Among better-known images are the classic 1969 lithograph "Mocha Standard," depicting a Standard gas station in chocolate tones, and compositions of floating words and phrases, such as "The End."

Born in Omaha in 1937 and raised in Oklahoma City, Ruscha has lived in Los Angeles since 1956.

He has become known for blending Pop, Surrealist and Conceptual modes of expression with a cool but affectionate sensibility.

Perennially popular, he has gained increasing respect in the last decade. Last year, he represented the United States at the Venice Biennale, and L.A.'s Museum of Contemporary Art presented a large show of his drawings.

LACMA's effort to compile a complete collection of Ruscha's prints began in 1999-2000, when it hosted an exhibition of his prints, books and photographs organized by the Walker Art Center in Minneapolis.

About the same time, it was rumored that the Achenbach Foundation for Graphic Arts, a branch of the Fine Arts Museums of San Francisco housed at the Legion of Honor, was preparing to purchase his print archive. Pat Squires of Hamilton Press in Venice, which publishes many of Ruscha's prints, contacted LACMA to see if the museum could find a way to keep the archive in Los Angeles, but to no avail.

The Achenbach bought the trove of 1,100 graphic images, including many trial proofs and variations of single images, with funds provided by San Francisco philanthropist Phyllis Wattis.

"That didn't sit well in Los Angeles," said Salatino, who joined LACMA's staff in October 2000 and eventually led the quest for Ruscha's prints. "The archive is still in California, but San Francisco is not Ed's town." LACMA had a few paintings and drawings by Ruscha, a larger group of his photographs and most of his books, he said, "but it was thought that the very least we should do was to add all of the prints we didn't have in one large acquisition."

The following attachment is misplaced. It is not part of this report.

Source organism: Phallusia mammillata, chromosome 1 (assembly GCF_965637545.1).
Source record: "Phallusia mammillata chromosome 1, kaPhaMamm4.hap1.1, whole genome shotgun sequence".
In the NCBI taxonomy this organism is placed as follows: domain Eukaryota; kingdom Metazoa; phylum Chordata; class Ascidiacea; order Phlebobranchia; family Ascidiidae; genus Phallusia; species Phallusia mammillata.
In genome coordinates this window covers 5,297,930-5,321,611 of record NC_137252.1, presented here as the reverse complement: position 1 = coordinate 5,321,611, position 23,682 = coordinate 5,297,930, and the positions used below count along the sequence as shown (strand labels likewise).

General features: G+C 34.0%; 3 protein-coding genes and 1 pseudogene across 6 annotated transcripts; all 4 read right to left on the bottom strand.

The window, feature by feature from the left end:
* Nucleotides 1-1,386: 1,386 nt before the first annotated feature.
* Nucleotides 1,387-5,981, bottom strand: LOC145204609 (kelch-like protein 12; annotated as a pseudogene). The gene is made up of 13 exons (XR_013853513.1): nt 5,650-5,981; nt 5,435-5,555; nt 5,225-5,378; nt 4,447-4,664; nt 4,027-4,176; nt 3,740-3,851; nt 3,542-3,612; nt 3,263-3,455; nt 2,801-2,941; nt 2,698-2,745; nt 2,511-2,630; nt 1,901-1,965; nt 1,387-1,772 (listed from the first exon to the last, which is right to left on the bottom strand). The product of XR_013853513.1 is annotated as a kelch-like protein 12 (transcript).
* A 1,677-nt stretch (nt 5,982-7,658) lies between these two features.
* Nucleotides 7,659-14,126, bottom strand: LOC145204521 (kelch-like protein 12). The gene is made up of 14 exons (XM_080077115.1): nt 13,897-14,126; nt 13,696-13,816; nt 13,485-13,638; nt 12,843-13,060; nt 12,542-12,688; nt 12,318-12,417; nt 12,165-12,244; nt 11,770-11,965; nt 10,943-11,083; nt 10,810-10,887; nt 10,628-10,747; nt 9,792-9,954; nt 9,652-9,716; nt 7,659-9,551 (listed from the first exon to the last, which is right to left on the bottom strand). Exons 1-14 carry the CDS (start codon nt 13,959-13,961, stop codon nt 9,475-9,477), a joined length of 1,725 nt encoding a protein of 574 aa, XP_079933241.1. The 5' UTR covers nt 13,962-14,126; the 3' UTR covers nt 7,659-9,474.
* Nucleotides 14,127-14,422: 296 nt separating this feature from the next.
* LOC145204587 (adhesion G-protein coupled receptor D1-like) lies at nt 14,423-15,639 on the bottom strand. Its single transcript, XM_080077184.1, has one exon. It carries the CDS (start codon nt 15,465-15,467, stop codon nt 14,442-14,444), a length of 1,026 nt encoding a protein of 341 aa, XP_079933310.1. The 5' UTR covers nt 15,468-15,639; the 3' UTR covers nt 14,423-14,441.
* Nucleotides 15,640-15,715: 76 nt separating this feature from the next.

Achieving that goal took so long that Ruscha nearly gave up hope.

Part of the problem, Salatino said, was staff turnover in LACMA's prints and drawings department.

Sharon Goodman, curatorial assistant to his predecessor, Victor Carlson, presented the idea to Salatino soon after his arrival. Carter Foster subsequently joined the staff and took up the challenge but ended his brief tenure before funding was secured.

Fortunately for the museum, Squires persuaded Ruscha to set aside prints, year after year, in the hope that they would ultimately go to the museum.

The project finally picked up steam last spring, when Salatino approached Nancy Thomas, a deputy director at LACMA. She suggested that he make a proposal to the board of trustees.

"I made a presentation to the collections committee, a select group primarily concerned with acquisitions," Salatino said. "After I sat down, Jane Nathanson said, 'Oh, I can make that happen.' I was so stunned, I asked her to repeat what she had said. She did, and over the next few months, she and Marc Nathanson did make it happen."

"I'm grateful to them," Ruscha said. "I'd rather my work go to museums than almost anywhere. It's a nice resting place. But if LACMA wants to be concise and thorough about my work, they are going to have to follow me because I am still working."